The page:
Here’s the downside of scale and efficiency. I always contend for self-organizing teams in small to medium-sized businesses. (Not just because that’s my preference, but our OCAI culture research also shows that people in larger organizations are far less satisfied – which is no surprise). But we can’t completely live without large corporations either. I don’t know how to produce electricity, telecommunications, gas and oil, water, air travel, government, or specific machinery and more, with organizations of 10-150 people. But maybe larger organizations could self-organize in smaller teams? Meanwhile, we have to lift the yoke of shareholder value and limitless growth, strict hierarchies, and the suffering mindset. Many consultants, coaches, leaders and other professionals are working on it as we speak.
Wasting human resources?
I wouldn’t want to see another great man staring at me, hollow-eyed, giving in to discouragement. Our publicly or privately owned large corporations, our governments, our banks may be “too big to fail” in a financial sense (that’s why we grant them financial compensations, tax exceptions, and other entitlements) – but they are already failing on a human scale. They are wasting valuable ideas, energy, time and hope. People are used like resources, boxed in and controlled. No wonder that various surveys measure an alarming lack of employee engagement… Large organizations have stabilized themselves with rational, logical management (long time after their passionate, entrepreneurial start) but they need to energize themselves again with leadership, professional freedom, passion, connections, face-to-face communication, trust and mutual support – to regain agility and change-responsiveness. Can we help them get unstuck and unfreeze their potential?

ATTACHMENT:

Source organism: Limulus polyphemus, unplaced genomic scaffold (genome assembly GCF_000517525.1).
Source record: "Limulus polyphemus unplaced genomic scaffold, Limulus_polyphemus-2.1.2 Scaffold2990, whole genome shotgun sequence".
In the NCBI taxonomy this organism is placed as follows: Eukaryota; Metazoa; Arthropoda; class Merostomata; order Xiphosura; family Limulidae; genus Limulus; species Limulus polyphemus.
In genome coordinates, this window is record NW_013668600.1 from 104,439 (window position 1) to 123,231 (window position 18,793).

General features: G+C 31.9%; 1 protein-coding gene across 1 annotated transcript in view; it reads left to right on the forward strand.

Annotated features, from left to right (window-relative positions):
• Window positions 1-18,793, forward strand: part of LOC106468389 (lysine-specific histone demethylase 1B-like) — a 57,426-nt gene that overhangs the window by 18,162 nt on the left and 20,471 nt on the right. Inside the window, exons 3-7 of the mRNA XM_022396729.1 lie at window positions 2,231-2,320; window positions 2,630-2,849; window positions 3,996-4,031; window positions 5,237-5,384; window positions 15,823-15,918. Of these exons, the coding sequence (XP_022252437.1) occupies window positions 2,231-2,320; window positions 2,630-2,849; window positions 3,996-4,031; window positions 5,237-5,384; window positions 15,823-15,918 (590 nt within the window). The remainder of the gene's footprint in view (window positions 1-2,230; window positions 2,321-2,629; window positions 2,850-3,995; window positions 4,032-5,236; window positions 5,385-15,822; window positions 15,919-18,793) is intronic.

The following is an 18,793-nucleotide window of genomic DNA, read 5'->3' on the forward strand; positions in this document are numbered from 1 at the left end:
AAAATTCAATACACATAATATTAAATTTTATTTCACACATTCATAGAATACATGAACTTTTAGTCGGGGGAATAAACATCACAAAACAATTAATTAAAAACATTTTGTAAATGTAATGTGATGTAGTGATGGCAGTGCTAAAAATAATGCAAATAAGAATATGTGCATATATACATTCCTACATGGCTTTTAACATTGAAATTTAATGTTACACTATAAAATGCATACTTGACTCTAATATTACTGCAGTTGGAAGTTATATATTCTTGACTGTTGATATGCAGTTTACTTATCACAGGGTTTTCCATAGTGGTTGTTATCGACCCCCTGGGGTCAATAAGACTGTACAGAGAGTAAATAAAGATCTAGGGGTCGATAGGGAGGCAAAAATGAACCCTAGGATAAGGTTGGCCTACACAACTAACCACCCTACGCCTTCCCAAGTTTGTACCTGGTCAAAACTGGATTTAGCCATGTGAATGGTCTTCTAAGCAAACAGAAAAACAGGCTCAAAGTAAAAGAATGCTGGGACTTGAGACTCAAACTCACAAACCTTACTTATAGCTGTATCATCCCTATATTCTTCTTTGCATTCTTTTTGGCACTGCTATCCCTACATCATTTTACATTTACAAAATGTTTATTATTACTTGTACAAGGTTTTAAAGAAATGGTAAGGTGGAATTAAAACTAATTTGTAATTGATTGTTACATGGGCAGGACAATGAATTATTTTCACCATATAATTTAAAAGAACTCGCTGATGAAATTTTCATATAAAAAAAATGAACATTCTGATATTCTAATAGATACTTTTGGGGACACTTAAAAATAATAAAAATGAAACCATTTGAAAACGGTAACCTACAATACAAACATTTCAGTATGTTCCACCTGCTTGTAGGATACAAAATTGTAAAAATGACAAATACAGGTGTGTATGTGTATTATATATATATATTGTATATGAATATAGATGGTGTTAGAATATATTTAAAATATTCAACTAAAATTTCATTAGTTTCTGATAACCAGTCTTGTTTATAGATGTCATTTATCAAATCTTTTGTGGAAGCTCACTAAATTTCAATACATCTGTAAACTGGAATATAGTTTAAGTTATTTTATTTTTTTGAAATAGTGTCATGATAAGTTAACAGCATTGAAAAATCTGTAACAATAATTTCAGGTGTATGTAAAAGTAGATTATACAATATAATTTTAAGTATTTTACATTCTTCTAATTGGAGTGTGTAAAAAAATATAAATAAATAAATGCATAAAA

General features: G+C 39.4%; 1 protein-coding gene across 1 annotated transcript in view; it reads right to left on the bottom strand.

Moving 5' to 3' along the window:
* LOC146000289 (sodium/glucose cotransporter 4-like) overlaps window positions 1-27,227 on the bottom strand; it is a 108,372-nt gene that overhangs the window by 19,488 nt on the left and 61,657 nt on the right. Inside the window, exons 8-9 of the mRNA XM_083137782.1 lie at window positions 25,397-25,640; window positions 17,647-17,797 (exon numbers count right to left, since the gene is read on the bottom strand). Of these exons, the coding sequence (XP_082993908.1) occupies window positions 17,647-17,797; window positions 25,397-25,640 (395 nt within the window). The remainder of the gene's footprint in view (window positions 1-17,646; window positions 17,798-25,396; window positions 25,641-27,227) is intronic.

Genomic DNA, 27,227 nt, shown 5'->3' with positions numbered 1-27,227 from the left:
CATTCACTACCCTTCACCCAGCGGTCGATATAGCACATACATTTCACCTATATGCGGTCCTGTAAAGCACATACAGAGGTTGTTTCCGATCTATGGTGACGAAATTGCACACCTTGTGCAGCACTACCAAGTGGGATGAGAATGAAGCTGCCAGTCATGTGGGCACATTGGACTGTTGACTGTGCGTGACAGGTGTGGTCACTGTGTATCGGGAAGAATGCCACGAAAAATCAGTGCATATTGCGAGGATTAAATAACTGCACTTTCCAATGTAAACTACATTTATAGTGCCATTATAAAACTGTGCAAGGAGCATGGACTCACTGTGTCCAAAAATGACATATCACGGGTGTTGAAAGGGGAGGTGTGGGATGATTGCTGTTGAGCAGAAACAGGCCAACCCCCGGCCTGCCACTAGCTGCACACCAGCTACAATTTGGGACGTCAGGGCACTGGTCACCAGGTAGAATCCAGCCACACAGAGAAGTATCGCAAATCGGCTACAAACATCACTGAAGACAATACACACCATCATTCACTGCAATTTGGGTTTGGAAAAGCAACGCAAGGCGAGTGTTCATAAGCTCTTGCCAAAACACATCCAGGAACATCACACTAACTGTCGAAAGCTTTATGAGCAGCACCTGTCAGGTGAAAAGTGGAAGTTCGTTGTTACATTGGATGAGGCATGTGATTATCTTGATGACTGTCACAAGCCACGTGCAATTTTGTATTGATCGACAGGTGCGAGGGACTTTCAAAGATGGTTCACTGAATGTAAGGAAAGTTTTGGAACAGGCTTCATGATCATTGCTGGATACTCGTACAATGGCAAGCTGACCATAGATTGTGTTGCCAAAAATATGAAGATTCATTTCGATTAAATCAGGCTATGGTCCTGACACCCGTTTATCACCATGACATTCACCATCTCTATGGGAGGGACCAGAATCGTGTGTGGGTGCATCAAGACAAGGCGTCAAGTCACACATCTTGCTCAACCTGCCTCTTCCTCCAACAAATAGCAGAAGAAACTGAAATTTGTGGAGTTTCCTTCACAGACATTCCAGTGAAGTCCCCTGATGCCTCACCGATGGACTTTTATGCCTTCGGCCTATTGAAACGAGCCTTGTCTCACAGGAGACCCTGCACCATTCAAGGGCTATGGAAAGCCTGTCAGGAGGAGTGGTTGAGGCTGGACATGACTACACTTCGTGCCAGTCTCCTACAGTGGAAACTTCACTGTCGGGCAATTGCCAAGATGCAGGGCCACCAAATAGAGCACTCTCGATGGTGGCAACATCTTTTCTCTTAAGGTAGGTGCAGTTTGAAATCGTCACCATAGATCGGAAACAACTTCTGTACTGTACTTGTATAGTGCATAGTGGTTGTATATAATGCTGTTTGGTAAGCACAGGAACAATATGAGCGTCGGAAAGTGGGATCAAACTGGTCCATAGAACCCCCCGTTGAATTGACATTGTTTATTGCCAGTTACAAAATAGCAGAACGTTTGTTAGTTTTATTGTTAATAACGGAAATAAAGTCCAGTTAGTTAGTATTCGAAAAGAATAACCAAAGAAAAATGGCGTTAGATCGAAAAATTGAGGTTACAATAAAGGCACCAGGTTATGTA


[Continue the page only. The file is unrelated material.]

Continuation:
Faith versus Fear
I believe that people and organizations can thrive – and I’m not alone. Many consultants I meet share this vision and try to persuade their clients. External consultants and coaches are curious, open to new ideas and techniques. They want to change the world and workplace and try out Open Space Technology, dialog circles, provocative coaching, bodywork, business Tarot and they devour research books showing that organizations can self-organize and people can be happy at work. But many managers, executives and leaders of organizations seem hesitant to apply anything that loosens their idea of control. Ulf Brandes said to me: “Every organization already has most of the resources they need to evolve - they “just” need to find them, and tap their potential.”
Organizations love that concept, but not its application. Tapping potential may require letting go of old certainties and comfortable positions. It means re-evaluating beliefs and being open to dissent, other views and it means change, maybe chaos, and entering the unknown – while they are busy enough as it is - with hardly any space, time and energy to reinvent themselves. They are too tired to ignite the spark – too busy to connect at eye-level. It’s faster, and easier, to give an order down the chain of command. It’s easier to aim for measurable outcomes than to facilitate emerging processes and learn “on the go”. How can you explain such lack of control, just “seeing what happens”, to shareholders?
The biggest constraint to change is being overwhelmed with work and information – rooted in the fear to lose money, market share, position, status – the fear to lose control. I understand. But we need to upgrade our organizations to the 21st century. For the sake of people, organizations, and societies, in order to survive and to thrive. We need everyone to contribute their information and energy to overcome the challenges we are facing. We need to engage all employees, all people, in whatever role.
Support those who try “eye-level”
So, given these human fears, our limited time and energy, our high production targets: let’s support and applaud all managers, executives, leaders and supervisors who dare to let go of some control and climb down the pyramid. Who encourage their employees to start moving and mingling – to exchange information and energy in an equal flow and be open to what emerges. Sure, sometimes we get impatient (whether we are external or internal consultants, leaders, coaches or employees). Then it’s good to remember that all things are easier said than done. The heroes are the ones who apply the new faith: those who are willing to work at eye-level.